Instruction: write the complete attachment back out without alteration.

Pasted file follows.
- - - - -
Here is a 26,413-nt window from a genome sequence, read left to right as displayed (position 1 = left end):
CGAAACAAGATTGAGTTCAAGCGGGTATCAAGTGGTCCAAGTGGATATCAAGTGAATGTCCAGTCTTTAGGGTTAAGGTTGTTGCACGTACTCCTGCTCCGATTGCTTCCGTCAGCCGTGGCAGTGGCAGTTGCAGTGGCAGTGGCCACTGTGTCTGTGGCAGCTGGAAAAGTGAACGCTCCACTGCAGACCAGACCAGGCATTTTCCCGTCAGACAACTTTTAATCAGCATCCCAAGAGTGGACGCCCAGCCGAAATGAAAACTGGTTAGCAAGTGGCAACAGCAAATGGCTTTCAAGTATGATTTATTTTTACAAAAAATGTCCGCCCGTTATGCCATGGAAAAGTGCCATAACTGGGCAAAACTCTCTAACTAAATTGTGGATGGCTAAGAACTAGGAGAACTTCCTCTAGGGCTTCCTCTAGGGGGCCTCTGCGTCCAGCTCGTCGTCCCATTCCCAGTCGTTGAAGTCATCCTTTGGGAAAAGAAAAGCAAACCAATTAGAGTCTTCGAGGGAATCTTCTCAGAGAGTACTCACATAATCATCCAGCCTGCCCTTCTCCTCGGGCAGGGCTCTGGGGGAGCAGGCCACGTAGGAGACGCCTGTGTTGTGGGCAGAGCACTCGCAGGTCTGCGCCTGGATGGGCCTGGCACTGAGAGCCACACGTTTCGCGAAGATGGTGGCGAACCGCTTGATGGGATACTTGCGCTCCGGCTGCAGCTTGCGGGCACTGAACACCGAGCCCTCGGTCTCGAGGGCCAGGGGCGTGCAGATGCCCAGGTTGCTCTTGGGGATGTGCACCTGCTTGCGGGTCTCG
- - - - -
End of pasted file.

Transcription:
Here is a 26,413-nt window from a genome sequence, read left to right as displayed (position 1 = left end):
CGAAACAAGATTGAGTTCAAGCGGGTATCAAGTGGTCCAAGTGGATATCAAGTGAATGTCCAGTCTTTAGGGTTAAGGTTGTTGCACGTACTCCTGCTCCGATTGCTTCCGTCAGCCGTGGCAGTGGCAGTTGCAGTGGCAGTGGCCACTGTGTCTGTGGCAGCTGGAAAAGTGAACGCTCCACTGCAGACCAGACCAGGCATTTTCCCGTCAGACAACTTTTAATCAGCATCCCAAGAGTGGACGCCCAGCCGAAATGAAAACTGGTTAGCAAGTGGCAACAGCAAATGGCTTTCAAGTATGATTTATTTTTACAAAAAATGTCCGCCCGTTATGCCATGGAAAAGTGCCATAACTGGGCAAAACTCTCTAACTAAATTGTGGATGGCTAAGAACTAGGAGAACTTCCTCTAGGGCTTCCTCTAGGGGGCCTCTGCGTCCAGCTCGTCGTCCCATTCCCAGTCGTTGAAGTCATCCTTTGGGAAAAGAAAAGCAAACCAATTAGAGTCTTCGAGGGAATCTTCTCAGAGAGTACTCACATAATCATCCAGCCTGCCCTTCTCCTCGGGCAGGGCTCTGGGGGAGCAGGCCACGTAGGAGACGCCTGTGTTGTGGGCAGAGCACTCGCAGGTCTGCGCCTGGATGGGCCTGGCACTGAGAGCCACACGTTTCGCGAAGATGGTGGCGAACCGCTTGATGGGATACTTGCGCTCCGGCTGCAGCTTGCGGGCACTGAACACCGAGCCCTCGGTCTCGAGGGCCAGGGGCGTGCAGATGCCCAGGTTGCTCTTGGGGATGTGCACCTGCTTGCGGGTCTCG